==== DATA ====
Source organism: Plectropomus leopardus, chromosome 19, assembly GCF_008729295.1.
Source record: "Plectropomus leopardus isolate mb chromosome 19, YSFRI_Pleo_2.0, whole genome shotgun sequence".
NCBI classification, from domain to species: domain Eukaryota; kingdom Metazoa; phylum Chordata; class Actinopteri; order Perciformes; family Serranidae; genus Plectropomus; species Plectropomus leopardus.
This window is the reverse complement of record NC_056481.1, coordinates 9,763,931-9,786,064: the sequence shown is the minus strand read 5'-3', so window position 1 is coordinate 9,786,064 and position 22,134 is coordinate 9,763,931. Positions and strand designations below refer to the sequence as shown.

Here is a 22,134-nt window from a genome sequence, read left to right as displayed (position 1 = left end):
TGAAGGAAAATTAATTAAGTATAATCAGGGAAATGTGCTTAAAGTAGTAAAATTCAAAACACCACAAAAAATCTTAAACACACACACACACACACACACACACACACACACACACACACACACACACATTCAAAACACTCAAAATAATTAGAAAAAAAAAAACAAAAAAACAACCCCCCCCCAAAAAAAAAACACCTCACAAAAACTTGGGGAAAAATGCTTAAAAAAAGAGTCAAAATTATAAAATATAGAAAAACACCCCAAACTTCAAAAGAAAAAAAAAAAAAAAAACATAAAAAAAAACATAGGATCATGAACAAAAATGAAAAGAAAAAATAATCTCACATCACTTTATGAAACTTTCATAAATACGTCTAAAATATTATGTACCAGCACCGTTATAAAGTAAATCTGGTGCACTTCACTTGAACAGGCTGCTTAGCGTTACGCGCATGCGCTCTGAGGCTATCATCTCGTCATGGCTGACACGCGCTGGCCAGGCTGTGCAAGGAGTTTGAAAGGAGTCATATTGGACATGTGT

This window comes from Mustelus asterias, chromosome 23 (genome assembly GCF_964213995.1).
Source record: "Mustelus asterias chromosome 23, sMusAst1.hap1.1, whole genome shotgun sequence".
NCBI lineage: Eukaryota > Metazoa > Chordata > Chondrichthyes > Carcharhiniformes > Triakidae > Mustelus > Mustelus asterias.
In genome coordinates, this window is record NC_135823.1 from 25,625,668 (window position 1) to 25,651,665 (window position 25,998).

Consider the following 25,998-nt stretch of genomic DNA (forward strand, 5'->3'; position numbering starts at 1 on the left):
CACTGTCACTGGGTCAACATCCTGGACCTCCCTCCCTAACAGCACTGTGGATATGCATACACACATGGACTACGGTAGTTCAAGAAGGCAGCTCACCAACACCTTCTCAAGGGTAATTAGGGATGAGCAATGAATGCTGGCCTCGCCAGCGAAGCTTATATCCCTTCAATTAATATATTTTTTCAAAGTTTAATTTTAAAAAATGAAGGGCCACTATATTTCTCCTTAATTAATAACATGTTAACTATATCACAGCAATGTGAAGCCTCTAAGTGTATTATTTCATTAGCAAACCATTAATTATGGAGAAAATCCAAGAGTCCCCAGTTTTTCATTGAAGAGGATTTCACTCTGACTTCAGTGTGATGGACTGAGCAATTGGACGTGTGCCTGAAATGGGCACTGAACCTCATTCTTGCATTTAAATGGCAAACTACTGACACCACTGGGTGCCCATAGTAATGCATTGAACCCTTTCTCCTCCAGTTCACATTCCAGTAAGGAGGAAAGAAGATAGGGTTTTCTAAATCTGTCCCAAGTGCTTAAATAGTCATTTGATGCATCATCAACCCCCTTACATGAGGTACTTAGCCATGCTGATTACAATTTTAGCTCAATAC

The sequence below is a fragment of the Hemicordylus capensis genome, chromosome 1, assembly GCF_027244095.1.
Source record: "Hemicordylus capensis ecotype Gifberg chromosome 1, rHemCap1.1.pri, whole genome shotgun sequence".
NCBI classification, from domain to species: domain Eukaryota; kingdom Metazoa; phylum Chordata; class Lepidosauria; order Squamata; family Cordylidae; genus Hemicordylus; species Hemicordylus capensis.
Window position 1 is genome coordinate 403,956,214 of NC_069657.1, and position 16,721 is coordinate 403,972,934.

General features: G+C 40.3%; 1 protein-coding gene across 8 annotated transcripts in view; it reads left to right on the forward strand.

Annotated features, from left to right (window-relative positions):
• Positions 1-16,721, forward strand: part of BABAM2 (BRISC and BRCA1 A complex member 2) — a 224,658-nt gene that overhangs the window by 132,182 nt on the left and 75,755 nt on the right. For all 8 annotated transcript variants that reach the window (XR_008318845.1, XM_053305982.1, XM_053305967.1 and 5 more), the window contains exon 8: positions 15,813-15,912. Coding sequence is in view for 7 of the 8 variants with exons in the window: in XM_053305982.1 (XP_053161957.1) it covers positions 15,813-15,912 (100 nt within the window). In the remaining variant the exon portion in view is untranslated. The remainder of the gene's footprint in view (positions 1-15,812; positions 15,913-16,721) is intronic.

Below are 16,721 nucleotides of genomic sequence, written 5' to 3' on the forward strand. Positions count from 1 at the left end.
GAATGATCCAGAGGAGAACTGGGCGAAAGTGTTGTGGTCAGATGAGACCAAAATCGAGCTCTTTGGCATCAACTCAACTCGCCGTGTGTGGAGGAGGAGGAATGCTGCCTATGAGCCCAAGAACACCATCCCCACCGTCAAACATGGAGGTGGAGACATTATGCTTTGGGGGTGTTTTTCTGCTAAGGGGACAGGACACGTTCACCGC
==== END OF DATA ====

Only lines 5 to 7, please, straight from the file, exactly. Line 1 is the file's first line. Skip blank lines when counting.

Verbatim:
Here is a 22,134-nt window from a genome sequence, read left to right as displayed (position 1 = left end):
TGAAGGAAAATTAATTAAGTATAATCAGGGAAATGTGCTTAAAGTAGTAAAATTCAAAACACCACAAAAAATCTTAAACACACACACACACACACACACACACACACACACACACACACACACACACATTCAAAACACTCAAAATAATTAGAAAAAAAAAAACAAAAAAACAACCCCCCCCCAAAAAAAAAACACCTCACAAAAACTTGGGGAAAAATGCTTAAAAAAAGAGTCAAAATTATAAAATATAGAAAAACACCCCAAACTTCAAAAGAAAAAAAAAAAAAAAAACATAAAAAAAAACATAGGATCATGAACAAAAATGAAAAGAAAAAATAATCTCACATCACTTTATGAAACTTTCATAAATACGTCTAAAATATTATGTACCAGCACCGTTATAAAGTAAATCTGGTGCACTTCACTTGAACAGGCTGCTTAGCGTTACGCGCATGCGCTCTGAGGCTATCATCTCGTCATGGCTGACACGCGCTGGCCAGGCTGTGCAAGGAGTTTGAAAGGAGTCATATTGGACATGTGT

This window comes from Mustelus asterias, chromosome 23 (genome assembly GCF_964213995.1).